After months of being quashed by the coronavirus pandemic, “high-skilled” temporary work visas are creeping up again.
From a low of 500 in April, issuance of H-1B and related visas climbed back to 2,200 in July (the latest month for which figures were available, and a month before President Donald Trump issued his third executive order restricting work visas).
Is the rebound due to actual rising demand for foreign workers, or is it an ill-gotten byproduct of political and legal maneuvering on their behalf?
The latter scenario is clearly in play. FAIR reported last month that the U.S. State Department exempted eight visa classifications (including H-1Bs), undermining President Donald Trump’s COVID-19 restrictions.
In the courts, more than 50 U.S. companies – led by tech giants Microsoft, Amazon and Facebook – are supporting lawsuits challenging the visa ban. The U.S. Chamber of Commerce’s executive director of immigration policy declares, “It’s not so much just bringing the talent into the country. It’s having the talent come here to help start new operations.”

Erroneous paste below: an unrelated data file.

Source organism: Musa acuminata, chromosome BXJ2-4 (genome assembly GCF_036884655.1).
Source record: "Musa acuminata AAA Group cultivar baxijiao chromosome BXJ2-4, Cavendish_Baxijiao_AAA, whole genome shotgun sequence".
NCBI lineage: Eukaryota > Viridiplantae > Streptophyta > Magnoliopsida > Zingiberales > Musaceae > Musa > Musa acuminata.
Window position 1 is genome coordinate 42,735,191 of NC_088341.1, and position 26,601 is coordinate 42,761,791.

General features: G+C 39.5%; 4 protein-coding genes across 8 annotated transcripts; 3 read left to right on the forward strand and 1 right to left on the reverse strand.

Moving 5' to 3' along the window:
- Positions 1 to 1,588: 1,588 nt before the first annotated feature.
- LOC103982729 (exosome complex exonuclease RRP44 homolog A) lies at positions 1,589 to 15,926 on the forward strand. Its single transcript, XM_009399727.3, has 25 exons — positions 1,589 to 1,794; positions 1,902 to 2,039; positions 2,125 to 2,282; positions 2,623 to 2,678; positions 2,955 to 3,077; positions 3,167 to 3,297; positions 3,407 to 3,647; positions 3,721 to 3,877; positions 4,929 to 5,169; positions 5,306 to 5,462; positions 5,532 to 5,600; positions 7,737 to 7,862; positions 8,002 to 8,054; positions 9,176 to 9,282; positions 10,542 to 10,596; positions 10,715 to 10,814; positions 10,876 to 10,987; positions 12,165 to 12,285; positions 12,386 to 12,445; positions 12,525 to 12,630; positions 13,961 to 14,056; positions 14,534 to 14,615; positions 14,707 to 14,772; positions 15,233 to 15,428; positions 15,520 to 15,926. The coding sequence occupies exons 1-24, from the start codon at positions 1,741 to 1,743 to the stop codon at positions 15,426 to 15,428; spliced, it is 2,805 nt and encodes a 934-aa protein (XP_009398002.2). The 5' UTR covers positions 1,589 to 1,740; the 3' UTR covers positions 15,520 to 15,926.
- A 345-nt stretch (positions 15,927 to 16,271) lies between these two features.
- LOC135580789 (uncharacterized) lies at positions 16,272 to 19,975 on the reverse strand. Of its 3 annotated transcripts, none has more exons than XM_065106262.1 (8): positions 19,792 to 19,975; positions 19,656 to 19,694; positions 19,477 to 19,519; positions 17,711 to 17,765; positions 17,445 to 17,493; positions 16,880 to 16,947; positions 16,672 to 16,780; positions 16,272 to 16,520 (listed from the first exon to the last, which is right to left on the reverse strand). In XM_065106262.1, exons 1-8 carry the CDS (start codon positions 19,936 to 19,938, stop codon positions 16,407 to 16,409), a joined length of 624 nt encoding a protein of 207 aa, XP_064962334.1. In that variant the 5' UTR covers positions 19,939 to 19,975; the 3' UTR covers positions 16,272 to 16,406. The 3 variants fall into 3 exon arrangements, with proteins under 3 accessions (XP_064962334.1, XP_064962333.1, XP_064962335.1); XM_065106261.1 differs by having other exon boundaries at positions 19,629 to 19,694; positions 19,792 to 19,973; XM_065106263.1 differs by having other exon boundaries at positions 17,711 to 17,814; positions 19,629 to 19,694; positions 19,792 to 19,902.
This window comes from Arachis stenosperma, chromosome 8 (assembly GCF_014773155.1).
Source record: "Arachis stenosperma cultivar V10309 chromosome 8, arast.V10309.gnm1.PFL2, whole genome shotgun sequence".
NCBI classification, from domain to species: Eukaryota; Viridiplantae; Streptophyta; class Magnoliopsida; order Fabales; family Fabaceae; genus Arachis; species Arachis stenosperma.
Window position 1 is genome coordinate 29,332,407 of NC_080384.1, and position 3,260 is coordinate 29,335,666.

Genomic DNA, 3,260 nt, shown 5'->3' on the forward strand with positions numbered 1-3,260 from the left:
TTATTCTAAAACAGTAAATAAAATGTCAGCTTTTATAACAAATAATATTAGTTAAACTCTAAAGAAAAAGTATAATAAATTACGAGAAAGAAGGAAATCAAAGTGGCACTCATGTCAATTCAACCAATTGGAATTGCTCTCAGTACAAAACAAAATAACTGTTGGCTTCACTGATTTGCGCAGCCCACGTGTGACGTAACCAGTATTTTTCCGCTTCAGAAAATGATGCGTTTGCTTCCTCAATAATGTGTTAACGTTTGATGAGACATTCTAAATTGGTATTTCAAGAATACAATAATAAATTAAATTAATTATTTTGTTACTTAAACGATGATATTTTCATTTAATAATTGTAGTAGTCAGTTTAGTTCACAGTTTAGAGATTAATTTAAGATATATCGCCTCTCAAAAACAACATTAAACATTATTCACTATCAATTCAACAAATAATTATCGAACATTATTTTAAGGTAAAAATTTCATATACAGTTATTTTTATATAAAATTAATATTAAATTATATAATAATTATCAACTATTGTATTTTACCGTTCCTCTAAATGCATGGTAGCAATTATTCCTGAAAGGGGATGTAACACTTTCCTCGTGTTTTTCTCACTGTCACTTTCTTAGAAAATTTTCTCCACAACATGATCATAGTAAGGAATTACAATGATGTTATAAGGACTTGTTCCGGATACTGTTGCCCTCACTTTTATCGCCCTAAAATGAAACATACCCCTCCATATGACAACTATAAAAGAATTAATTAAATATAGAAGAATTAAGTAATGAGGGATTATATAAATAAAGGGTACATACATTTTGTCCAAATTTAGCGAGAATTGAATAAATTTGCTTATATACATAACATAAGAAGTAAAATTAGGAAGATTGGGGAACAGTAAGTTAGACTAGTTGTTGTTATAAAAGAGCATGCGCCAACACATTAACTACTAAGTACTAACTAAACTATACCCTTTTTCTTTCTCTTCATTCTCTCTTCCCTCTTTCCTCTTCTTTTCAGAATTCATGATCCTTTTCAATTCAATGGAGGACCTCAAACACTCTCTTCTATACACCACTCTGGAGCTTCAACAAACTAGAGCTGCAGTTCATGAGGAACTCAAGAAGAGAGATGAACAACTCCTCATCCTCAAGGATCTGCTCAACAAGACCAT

According to corporate lobbyists and special pleaders for foreign workers, America simply cannot get back on its feet without continuous, high-dose injections of temp labor from overseas.
These assertions are at odds with U.S. public opinion and the facts.
While about 650,000 H-1B visa workers remained in the U.S. at any given time, news reports detailed how Americans were forced to train their foreign replacements. Pre-COVID, U.S. workers were losing jobs to H-1B holders who were arriving at the rate of 60,000 per month.
A national poll conducted in July found broad support for curtailing work visas. Interestingly, people who earn more than $100,000 voiced the strongest opposition to so-called “high-skilled” visa workers.
Before anyone heard of COVID-19, Hal Salzman, a public policy professor at Rutgers University, pointed out that America produces 1.9 million bachelors graduates annually, plus hundreds of thousands of master’s graduates and PhDs.
In a paper published last year, Salzman noted that only one-third of all U.S. science, technology and math (STEM) degree holders are actually employed in STEM jobs. This suggests the majority are under-employed and that the supply of U.S. STEM graduates more than meets demand.
Salzman’s research concluded that the available pool of U.S. STEM grads is highly elastic and increasing. “The U.S. education system has produced ample supplies of students to respond to STEM labor demand,” he said.
That being the case when unemployment rates were at historic lows, the relentless crusade for more foreign workers is badly out of time and place today.